European Union: EU Safe Harbor Ruling – Trends And Courses Of Action

Background

On October 6, 2015, the Court of Justice of the European Union ("CJEU") invalidated a decision by the European Commission that recognized the adequacy of a self-certification scheme for United States based companies for the purpose of allowing businesses to transfer personal data from the European Union to the U.S. (Case C-362/14). The invalidated European Commission decision is one of only 12 adequacy decisions adopted by the European Commission, and is generally known as Safe Harbor.

We sent an earlier eAlert on the CJEU judgment in the Schrems case in October.

As a result of the Schrems judgment, businesses may no longer transfer personal data from the European Union to the United States relying on the EU Safe Harbor decision. On November 6, the European Commission issued a Communication to the European Parliament. The Communication followed on the heels of a number of public statements by the European Commission, the Article 29 Data Protection Working Party, which is comprised of the data protection agencies of all the European member states, the U.S. Secretary of Commerce, and by an increasingly discordant number of national and local data protection agencies in the European Union, which were prompted by the Schrems judgment.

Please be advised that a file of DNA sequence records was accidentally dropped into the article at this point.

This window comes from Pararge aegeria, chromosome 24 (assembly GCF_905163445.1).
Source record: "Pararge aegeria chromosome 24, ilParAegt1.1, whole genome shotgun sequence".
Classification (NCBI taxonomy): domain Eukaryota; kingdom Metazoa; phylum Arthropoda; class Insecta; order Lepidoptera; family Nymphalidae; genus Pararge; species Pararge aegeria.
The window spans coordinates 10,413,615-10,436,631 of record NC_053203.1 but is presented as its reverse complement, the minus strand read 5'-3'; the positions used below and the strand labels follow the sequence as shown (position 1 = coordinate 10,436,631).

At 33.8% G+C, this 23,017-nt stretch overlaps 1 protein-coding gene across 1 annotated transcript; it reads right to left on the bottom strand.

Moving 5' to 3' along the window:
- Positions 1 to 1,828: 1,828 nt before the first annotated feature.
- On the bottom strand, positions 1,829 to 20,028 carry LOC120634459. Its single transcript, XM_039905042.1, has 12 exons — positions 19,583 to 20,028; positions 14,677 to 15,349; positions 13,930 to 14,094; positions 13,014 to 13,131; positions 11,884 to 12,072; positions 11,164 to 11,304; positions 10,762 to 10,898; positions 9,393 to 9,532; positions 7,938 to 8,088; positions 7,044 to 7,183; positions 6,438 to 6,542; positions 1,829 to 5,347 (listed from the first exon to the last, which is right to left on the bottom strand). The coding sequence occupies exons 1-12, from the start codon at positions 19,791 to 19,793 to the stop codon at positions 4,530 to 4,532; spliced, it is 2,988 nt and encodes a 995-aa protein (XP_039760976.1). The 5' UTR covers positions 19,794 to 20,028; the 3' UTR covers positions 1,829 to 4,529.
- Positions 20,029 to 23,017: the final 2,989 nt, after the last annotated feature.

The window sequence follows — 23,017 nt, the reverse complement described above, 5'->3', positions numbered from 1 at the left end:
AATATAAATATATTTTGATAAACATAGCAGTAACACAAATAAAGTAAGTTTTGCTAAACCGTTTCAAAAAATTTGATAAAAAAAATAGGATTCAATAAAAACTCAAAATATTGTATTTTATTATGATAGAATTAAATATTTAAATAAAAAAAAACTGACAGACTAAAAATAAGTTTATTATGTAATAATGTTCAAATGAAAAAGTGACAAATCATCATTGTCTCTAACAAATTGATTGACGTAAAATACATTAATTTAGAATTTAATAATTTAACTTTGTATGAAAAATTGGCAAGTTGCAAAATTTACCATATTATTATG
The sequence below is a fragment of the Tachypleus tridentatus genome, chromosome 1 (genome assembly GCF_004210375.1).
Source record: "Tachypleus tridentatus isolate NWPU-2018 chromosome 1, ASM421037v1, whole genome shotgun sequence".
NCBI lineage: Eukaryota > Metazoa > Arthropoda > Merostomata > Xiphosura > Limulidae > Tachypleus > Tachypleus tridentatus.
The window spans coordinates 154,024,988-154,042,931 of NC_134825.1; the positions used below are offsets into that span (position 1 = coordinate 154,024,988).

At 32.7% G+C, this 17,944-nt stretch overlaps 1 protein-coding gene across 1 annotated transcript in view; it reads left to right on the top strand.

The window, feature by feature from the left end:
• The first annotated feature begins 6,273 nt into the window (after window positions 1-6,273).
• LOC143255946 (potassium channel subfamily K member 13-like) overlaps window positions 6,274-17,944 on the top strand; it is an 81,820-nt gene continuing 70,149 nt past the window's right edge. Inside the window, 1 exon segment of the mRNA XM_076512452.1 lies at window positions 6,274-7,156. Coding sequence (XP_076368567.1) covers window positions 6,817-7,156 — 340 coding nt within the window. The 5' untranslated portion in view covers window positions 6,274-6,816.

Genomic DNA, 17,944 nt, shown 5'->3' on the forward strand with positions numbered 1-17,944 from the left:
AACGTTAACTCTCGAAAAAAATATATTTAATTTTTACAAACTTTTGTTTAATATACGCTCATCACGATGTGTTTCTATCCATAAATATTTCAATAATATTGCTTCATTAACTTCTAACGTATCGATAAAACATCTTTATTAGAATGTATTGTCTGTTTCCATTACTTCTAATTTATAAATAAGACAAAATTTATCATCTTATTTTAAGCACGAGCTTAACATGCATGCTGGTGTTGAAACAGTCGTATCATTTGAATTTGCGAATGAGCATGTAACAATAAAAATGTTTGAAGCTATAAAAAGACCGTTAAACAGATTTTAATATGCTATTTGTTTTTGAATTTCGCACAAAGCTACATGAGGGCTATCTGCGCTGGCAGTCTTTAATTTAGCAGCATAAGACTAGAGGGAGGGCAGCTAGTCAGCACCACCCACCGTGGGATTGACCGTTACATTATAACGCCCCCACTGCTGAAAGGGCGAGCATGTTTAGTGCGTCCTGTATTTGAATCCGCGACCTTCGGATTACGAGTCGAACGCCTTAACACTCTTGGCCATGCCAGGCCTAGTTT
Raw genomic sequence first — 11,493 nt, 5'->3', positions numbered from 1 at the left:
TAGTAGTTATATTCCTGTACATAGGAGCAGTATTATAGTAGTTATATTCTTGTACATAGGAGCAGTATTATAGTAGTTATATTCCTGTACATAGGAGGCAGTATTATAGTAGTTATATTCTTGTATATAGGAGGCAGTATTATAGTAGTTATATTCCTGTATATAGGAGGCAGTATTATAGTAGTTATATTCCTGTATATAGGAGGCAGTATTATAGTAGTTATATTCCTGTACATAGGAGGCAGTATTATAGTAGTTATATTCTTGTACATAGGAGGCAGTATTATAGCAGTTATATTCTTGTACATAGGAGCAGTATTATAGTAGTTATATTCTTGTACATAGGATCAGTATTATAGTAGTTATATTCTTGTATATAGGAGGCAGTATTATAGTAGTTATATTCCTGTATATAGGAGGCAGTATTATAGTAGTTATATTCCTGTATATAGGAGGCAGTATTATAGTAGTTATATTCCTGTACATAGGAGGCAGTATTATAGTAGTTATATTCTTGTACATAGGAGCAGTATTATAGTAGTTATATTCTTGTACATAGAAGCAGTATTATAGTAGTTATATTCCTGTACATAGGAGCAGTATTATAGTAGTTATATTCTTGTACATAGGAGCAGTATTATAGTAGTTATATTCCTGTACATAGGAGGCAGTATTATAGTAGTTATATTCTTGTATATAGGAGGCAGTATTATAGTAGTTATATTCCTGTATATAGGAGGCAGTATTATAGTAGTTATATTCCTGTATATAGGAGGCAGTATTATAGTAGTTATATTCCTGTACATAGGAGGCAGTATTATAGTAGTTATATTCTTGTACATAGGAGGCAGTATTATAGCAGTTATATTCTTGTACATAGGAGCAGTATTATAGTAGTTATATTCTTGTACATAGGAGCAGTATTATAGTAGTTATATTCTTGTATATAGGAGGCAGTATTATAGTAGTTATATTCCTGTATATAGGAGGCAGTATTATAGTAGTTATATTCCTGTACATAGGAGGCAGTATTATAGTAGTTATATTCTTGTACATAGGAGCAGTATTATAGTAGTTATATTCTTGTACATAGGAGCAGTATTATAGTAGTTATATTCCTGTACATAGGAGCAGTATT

In its Communication, the European Commission reasserted its desire to negotiate a new framework for transatlantic data transfers of personal data with the United States. This would allow the European Commission to adopt a new safe harbor decision after finding that the U.S. may adequately protect personal data where U.S. data importers adhere to the new framework negotiated by the United States and the European Commission. The Commission hopes to conclude the discussions with the United States and achieve its objective within three months.

In the meantime, the European Commission invites businesses transferring personal data from the European Union to the United States to cooperate with the national data protection agencies in the European Union, while the European Commission works with the Article 29 Data Protection Working Group to ensure a uniform application of European data protection law. The adequacy of the data protection measures put into place by businesses would thus be controlled by the national and local data protection agencies in the European Union.

The Role of National Data Protection Agencies in the EU